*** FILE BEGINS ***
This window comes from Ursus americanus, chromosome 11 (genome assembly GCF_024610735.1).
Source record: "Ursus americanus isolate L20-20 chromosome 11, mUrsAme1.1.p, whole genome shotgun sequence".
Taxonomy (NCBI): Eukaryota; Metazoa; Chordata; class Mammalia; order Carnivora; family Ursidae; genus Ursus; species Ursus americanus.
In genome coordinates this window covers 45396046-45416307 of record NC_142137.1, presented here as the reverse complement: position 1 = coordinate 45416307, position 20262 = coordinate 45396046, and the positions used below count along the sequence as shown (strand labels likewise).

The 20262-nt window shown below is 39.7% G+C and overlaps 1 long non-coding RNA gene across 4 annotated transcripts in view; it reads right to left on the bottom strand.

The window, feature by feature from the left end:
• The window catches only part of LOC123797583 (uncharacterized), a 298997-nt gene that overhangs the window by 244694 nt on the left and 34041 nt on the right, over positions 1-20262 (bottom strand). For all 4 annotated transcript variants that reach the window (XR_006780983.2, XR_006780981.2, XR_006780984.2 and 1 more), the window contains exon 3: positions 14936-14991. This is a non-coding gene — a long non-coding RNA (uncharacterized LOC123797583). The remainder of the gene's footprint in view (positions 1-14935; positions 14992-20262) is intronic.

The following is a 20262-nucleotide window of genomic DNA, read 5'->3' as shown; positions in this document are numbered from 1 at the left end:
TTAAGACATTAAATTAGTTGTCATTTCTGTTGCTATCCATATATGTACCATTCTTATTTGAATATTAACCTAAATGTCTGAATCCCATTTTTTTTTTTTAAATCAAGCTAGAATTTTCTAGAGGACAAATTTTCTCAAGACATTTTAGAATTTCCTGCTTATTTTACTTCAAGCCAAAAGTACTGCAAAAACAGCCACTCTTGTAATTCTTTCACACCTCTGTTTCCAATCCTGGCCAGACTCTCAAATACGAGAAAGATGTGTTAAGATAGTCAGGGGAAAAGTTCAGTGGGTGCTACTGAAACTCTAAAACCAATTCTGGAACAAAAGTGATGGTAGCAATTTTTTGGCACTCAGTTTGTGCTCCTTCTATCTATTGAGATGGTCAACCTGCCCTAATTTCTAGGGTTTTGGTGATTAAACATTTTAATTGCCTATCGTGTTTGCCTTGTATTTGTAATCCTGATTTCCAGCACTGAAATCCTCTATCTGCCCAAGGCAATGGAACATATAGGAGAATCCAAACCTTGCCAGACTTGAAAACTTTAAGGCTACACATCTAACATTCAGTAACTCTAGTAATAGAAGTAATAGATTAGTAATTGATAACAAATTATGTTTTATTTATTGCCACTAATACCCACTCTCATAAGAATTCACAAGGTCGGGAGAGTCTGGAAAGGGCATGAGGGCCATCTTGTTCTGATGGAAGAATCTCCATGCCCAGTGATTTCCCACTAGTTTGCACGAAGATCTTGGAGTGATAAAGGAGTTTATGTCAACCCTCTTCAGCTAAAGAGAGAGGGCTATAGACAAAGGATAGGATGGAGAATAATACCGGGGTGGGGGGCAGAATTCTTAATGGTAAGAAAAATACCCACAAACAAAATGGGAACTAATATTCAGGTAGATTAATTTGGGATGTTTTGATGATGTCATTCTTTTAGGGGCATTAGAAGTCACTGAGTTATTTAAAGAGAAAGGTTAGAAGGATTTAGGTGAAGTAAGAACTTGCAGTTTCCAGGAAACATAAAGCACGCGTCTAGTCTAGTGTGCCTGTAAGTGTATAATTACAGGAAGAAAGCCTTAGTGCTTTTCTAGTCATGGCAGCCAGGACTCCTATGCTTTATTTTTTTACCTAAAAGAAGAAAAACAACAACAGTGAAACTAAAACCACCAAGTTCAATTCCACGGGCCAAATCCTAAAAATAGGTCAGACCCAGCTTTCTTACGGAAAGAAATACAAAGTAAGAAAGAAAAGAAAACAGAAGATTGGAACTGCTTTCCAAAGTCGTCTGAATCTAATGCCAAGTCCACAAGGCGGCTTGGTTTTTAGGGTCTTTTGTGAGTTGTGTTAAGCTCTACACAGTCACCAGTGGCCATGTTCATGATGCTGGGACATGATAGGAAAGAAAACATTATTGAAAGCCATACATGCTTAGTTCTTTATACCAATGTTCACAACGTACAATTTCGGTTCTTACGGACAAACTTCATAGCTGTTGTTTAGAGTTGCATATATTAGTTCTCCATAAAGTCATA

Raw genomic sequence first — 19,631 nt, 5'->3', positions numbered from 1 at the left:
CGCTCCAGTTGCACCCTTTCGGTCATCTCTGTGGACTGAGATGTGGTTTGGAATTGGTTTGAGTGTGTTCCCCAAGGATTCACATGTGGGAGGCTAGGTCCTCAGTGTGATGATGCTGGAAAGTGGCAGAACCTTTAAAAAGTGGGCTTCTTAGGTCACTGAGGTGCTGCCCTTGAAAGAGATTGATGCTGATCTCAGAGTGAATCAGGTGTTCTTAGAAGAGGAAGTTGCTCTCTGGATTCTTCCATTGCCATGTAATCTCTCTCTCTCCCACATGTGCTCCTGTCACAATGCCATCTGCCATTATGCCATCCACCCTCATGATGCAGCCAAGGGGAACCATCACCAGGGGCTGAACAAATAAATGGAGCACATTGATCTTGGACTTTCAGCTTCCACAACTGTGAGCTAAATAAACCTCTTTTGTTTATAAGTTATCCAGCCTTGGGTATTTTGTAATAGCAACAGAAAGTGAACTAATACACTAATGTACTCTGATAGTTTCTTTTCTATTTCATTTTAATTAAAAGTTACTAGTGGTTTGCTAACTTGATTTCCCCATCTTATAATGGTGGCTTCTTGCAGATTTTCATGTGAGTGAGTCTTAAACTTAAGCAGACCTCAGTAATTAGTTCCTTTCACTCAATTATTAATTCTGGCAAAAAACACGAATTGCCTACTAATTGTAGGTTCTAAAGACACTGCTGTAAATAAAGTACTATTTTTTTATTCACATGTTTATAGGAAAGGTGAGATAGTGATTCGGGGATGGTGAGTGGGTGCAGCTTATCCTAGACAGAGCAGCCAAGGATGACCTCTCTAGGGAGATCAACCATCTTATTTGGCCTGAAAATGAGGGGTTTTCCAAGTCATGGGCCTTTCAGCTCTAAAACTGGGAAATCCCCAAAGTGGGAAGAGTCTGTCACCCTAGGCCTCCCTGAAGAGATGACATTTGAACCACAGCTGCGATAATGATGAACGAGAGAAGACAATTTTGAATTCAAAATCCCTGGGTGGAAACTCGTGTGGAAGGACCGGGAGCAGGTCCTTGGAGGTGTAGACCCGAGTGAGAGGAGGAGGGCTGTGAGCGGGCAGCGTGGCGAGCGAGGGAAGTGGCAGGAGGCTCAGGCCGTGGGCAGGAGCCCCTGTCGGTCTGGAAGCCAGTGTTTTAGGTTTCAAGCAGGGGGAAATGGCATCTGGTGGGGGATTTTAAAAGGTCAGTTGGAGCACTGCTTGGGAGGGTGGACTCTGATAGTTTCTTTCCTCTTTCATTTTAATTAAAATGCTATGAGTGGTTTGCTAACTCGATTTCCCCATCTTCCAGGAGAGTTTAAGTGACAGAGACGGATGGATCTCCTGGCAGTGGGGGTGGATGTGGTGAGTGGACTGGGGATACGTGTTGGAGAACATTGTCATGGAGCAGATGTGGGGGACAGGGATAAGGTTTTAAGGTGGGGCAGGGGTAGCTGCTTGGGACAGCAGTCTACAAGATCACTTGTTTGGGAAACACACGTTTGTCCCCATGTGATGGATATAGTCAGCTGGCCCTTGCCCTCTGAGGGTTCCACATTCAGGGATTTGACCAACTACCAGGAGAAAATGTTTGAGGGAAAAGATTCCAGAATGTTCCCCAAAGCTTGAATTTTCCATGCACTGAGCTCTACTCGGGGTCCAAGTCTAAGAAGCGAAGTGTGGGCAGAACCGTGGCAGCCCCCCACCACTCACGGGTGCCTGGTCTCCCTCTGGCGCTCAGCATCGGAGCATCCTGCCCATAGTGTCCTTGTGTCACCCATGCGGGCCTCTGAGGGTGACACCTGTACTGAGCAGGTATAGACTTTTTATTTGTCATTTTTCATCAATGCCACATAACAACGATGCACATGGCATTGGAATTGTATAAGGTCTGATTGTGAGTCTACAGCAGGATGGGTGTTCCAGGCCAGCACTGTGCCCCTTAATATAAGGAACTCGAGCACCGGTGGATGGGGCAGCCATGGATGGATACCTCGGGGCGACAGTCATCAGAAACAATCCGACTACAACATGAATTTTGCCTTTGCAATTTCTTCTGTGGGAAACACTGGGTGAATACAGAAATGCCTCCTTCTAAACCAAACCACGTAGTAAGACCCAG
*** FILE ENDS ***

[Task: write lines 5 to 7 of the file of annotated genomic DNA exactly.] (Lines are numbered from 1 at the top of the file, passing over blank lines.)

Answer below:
The 20262-nt window shown below is 39.7% G+C and overlaps 1 long non-coding RNA gene across 4 annotated transcripts in view; it reads right to left on the bottom strand.

The window, feature by feature from the left end:
• The window catches only part of LOC123797583 (uncharacterized), a 298997-nt gene that overhangs the window by 244694 nt on the left and 34041 nt on the right, over positions 1-20262 (bottom strand). For all 4 annotated transcript variants that reach the window (XR_006780983.2, XR_006780981.2, XR_006780984.2 and 1 more), the window contains exon 3: positions 14936-14991. This is a non-coding gene — a long non-coding RNA (uncharacterized LOC123797583). The remainder of the gene's footprint in view (positions 1-14935; positions 14992-20262) is intronic.